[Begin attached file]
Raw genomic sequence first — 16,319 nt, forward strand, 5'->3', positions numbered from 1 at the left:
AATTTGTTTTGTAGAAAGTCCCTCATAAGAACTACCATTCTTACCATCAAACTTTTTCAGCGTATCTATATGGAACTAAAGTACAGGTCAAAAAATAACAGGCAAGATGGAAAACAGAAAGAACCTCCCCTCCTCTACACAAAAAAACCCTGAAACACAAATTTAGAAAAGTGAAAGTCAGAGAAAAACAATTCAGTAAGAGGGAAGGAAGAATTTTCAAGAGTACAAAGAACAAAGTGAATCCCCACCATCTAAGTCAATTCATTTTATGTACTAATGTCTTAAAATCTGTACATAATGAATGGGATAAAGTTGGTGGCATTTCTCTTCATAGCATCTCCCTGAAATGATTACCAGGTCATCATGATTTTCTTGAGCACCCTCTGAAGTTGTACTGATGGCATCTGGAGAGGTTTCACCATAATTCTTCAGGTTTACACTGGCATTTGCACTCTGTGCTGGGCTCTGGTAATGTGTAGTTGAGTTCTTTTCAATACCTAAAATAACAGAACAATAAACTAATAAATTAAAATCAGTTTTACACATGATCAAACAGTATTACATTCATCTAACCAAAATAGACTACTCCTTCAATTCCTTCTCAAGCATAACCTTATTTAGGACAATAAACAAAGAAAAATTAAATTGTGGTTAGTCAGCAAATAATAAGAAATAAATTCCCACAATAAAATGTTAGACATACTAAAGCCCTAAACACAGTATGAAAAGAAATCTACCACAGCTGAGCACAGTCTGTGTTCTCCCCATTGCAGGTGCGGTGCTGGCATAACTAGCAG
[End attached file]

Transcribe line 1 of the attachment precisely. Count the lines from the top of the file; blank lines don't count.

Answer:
Raw genomic sequence first — 16,319 nt, forward strand, 5'->3', positions numbered from 1 at the left: